Day one in Chennai began when it was half over – after our arrival at 6.30am, I set my alarm for midday. We’d arranged to go sightseeing at 2pm, and I was anxious to work out how to use the shower, find something to eat that wouldn’t immediately glue me to the loo for the next three days, and finish the chapter of Harry Potter I was on before I was due in the lobby. Thus it was that I presented myself at The Verandah restaurant on the ground floor of the hotel, clean and hungry and sniffling a little about Dumbledore’s untimely demise. Due to lack of space, I was moved outside. The advantage of sitting at the poolside is that in glorious sunshine it is incredibly beautiful – all greenery and sparkling blue water. Unfortunately I also realised that the menu was serving only curry and burgers (not my first choice for breakfast), that now I was sat down I was committed to ordering something from the overeager pool attendant/waiter type, and that the only people familiar enough with Indian business hotels to bring bathing suits are fat, white, Western businessmen.
I ordered a pineapple juice, and got a disapproving stare from the waiter and quite a lecherous one from the dripping whale just emerging from the water. By the time the juice arrived I was overdue for sightseeing and unsure whether the juice was made with forbidden water, so I just pretended to sip it a couple of times then took it with me to my room, where I washed it down the loo. Not a successful episode from any angle, particularly as I was then so flustered and hurried that I brushed my teeth without really thinking about it and froze in the act of washing my mouth with forbidden water from the tap. I might’s well have drunk the pineapple juice and just got the loo-gluing over and done with.
Sightseeing was…interesting. It’s fascinating – even in a car there’s always an explosion of human activity visible from every window, and you watch helplessly with your mouth open – but there are certain physical obstacles to be overcome at the beginning. Firstly, the smell. India smells – and there is no nice way to say this – like sewage. No, not precisely like sewage: like water, mingled with a handful of sewage, stirred round a bit then warmed gently in the sun for a few hours. Which is, of course, roughly the condition of every puddle on every road everywhere. I actually noticed it first on the plane as we landed, but just thought the gentleman whose toilet had ominously flushed four times before he emerged was the culprit (what on earth are you flushing if it takes four tries?). But no, that’s just what the air smells like. It’s the sort of thing you have to get used to or go mad, and I expect in a few days I won’t even notice, but for today my (empty) stomach churned every time we got out of the car.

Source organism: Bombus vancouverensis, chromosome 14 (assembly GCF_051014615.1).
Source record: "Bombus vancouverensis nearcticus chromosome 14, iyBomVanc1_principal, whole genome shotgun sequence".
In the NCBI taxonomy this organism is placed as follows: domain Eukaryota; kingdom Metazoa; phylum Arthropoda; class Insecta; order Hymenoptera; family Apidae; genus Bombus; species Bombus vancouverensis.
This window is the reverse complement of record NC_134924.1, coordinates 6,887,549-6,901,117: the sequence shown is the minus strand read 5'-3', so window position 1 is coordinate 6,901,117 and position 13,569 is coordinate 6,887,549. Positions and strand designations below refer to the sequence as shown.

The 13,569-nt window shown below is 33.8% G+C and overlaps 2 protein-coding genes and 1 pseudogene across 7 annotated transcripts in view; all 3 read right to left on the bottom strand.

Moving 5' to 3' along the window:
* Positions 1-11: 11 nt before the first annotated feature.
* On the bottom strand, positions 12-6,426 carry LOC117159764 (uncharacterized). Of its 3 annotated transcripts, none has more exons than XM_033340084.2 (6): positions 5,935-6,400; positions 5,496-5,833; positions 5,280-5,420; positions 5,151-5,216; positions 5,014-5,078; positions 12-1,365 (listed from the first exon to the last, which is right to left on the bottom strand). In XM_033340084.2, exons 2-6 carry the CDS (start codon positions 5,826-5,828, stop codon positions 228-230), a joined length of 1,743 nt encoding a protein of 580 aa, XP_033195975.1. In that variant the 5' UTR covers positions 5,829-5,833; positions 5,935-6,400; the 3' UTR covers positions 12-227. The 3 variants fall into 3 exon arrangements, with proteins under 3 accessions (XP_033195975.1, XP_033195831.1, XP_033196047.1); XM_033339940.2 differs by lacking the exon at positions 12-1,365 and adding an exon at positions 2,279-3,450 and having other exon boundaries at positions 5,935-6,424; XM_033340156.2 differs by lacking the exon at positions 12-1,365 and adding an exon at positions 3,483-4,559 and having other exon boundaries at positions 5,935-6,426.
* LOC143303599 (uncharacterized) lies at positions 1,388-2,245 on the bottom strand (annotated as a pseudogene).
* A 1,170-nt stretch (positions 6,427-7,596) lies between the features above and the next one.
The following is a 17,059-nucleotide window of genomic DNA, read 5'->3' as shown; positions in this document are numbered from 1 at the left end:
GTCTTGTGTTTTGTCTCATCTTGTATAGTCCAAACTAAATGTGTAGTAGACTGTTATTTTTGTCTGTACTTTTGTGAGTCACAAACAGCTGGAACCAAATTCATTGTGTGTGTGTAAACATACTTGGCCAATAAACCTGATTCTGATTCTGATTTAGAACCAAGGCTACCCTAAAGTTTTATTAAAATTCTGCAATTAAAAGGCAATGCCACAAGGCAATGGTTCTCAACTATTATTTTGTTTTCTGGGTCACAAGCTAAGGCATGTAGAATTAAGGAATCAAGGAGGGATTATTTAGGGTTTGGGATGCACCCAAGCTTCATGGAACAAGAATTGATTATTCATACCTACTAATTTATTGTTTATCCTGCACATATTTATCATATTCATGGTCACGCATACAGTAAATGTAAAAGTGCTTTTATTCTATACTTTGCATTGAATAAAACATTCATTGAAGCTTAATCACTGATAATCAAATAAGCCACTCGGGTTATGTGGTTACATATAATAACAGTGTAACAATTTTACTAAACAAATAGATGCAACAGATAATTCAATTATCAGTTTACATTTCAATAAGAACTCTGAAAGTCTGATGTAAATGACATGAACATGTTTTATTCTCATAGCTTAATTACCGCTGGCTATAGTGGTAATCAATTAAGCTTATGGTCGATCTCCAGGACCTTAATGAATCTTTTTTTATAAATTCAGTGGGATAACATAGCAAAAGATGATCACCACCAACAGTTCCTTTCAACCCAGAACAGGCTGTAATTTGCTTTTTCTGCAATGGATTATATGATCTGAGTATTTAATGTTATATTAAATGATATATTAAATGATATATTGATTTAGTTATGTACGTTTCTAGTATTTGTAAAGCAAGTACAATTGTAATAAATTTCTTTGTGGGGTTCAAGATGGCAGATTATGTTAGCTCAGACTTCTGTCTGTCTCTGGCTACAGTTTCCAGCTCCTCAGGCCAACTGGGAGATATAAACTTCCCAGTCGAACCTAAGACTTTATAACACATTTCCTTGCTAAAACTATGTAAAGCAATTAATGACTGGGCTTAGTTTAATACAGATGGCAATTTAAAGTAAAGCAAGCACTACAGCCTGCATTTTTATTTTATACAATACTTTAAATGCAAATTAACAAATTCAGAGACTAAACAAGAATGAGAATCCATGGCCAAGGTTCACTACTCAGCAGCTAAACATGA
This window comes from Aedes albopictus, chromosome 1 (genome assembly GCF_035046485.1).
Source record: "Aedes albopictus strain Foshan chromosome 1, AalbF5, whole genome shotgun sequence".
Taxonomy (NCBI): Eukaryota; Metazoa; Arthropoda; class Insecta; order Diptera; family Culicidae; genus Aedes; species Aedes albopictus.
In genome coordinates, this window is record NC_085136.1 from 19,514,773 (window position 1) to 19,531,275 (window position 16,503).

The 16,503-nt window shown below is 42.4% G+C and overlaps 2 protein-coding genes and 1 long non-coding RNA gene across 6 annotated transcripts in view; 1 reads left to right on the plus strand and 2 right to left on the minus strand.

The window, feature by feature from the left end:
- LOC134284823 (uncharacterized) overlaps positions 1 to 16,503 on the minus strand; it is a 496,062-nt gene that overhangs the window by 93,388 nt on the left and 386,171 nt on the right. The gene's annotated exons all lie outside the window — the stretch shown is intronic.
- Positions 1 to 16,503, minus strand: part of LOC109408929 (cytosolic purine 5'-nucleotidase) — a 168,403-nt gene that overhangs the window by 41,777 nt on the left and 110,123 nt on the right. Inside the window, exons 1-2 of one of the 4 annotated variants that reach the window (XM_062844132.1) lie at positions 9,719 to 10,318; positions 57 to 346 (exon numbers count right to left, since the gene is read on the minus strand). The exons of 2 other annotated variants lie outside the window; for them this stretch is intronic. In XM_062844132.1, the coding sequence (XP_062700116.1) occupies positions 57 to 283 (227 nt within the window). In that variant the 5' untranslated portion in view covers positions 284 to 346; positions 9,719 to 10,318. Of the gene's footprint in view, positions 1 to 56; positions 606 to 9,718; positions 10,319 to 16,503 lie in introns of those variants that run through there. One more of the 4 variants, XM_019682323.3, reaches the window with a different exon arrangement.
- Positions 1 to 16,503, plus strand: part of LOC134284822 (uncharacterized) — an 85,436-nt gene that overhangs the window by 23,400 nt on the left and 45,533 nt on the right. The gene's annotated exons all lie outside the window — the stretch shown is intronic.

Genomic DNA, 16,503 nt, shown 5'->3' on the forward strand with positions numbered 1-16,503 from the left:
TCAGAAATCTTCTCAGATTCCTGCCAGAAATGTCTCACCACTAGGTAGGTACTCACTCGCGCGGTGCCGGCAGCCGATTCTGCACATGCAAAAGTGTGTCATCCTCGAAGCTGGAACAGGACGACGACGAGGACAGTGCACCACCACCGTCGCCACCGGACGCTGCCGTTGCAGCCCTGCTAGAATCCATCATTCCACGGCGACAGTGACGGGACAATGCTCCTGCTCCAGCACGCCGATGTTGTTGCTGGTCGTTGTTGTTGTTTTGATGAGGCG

Then there’s the fact that there’s so much rubbish everywhere. We visited two beaches today, and on both you couldn’t find a square foot of sand that wasn’t fifty per cent bits of plastic, sweet wrappers, and discarded cobs of corn (a surprising number of these – unless they were fruit? I didn’t look too closely). In some places the rubbish had been tidied into a pile, though the pile had not then been removed. I suppose it was just to freshen up the sand for its next dumping.